Rule of thumb is that in pass n+1, all nodes required for handling the nodes in that pass have to be there. For example, if you are going to replace BinaryExpression nodes containing a boolean operator (equal, lesser than etc.) with predicate expressions, it's best if you have already found entity field access nodes, recognized them and converted them into new expression nodes. This way, you can easier form predicates when handling BinaryExpression nodes because you can handle the left and right side and check what the handle action of these two sides resulted in, e.g. a predicate expression, a field expression etc. Though it's not tic-tac-toe: an expression like 'field < 10' can also be inside a projection or field expression inside a predicate. So it's best to do this in 2 passes: first the field expressions, then the predicates. This is an example how taking two passes (which are combinable perhaps later on) to solve the problem is not a hard puzzle: however to solve it directly in 1 pass might be a big challenge.

At the moment, my general order is to first traverse the tree and convert any Join method call expressions into JoinExpression objects, and assign aliases to the left and right side, plus to build some lookup tables in an Alias storage with all kinds of key entry points, so the rest of the tree handling can always find back the alias source to refer to based on the info known at that point. LLBLGen Pro only needs aliases if there are multiple times the same entity joined into a join set, so only when a join is present (or access to members which represent related sets, but more on that in a later article), aliases are necessary. Ironically, the last pass to process is the pass which actually handles JoinExpressions and converts them into relation objects for our API (together with the flattening of SelectExpression nodes, which are nodes which result in a set, with or without a projection, e.g. Where method calls, Select method calls etc.)

The reason why JoinExpressions are handled last is that by handling them the whole query is actually handled but doing it earlier, e.g. placing the handling of JoinExpressions earlier in the pass-stack, will run into a problem where the join is between an entity set and for example the result of a full other query, with a projection, where and for example also a join. It can be the JoinExpression handler isn't the last pass in the final result, however for the queries currently understood by the handler system, it is. Because everything is chopped up into smaller handlers, it's not a big deal to place a handler somewhere else in the stack, as long as the dependencies allow it.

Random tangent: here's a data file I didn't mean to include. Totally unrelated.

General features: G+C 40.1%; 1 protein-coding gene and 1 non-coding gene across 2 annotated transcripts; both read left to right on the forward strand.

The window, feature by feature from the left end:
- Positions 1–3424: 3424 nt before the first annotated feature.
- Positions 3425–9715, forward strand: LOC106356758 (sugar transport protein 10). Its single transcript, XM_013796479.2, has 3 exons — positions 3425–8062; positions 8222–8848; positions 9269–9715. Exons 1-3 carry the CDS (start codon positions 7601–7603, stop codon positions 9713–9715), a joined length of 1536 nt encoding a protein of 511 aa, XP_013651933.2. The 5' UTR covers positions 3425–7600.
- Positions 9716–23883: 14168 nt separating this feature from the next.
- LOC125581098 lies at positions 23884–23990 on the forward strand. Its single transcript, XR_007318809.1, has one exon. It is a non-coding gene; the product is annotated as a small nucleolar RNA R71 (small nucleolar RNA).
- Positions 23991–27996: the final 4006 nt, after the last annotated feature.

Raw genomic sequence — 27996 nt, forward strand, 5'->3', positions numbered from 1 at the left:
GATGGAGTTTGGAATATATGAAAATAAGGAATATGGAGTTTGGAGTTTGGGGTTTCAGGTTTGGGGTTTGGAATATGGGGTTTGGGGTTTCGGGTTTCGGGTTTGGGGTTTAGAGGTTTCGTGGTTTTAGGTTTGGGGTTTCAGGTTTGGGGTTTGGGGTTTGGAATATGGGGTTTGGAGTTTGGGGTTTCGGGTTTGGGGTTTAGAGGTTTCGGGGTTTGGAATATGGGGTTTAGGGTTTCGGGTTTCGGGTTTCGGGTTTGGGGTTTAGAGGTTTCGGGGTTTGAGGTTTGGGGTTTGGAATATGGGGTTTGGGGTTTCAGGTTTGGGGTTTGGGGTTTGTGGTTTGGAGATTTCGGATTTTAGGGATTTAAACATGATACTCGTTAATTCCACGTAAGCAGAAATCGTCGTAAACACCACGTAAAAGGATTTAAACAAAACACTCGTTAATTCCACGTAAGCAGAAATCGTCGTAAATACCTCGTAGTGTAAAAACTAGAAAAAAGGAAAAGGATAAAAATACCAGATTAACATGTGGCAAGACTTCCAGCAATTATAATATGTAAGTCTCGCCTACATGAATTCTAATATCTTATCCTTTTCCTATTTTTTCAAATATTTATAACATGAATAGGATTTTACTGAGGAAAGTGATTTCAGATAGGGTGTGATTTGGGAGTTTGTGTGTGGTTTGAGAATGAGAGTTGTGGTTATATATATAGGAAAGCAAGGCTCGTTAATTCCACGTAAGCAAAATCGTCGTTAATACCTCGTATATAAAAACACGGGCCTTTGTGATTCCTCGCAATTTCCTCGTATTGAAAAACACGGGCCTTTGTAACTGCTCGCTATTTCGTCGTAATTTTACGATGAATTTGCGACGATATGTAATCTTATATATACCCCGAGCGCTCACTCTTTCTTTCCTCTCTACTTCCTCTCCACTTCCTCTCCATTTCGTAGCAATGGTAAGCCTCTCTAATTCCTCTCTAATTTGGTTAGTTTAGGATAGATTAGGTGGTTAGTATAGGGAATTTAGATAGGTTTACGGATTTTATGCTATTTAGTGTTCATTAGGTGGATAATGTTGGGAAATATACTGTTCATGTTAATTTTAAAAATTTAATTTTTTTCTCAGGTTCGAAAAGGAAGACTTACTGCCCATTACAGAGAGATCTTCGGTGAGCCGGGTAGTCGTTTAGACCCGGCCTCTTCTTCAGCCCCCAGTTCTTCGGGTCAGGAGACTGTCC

To cut the process up into tiny fragments, you at first do a bit more work: you'll write a lot of handler classes which sometimes don't process much data. However, that's ok, you can always combine passes later on. To have the smaller, single item focussed passes, you can schedule them easily and if you start handling more complex queries, you can add more passes between other passes without having to worry you have to refactor a lot.

The last good point is also the best: it's provable code. If you have ran pass n, you know for sure the tree consumed in pass n+1 won't run into nodes handled in pass n and will see 0 or more nodes produced in pass n. This does include dependencies, but I think that's unavoidable. It's like a state machine: at state S, you run pass S, and that results in state S+1, where you run pass S+1. The state machine is pretty linear, as there aren't any events occuring inside the pass routines which could make the state machine go into another branch, but theoretically it could. For example, you could have a handler which simply checks the tree and if it finds a given situation, it might decide it's OK to run pass P first, and then pass S+1. Due to the nature of the small steps taken, it's flexible in doing that.

There are a couple of things I don't know how to handle them yet (I haven't looked at all extension methods yet like GroupJoin etc.), which are the Convert and the Quote expressions. For now I strip them out when necessary (and if it's even possible, sometimes you need to leave them in the tree to keep type equality), though I couldn't find a lot of information what these fellows do (Convert seem to be there to overcome the type problems in a BinaryExpression between a nullable type and a value typed constant) or when they've to stay. But time will tell, I guess.

No Comments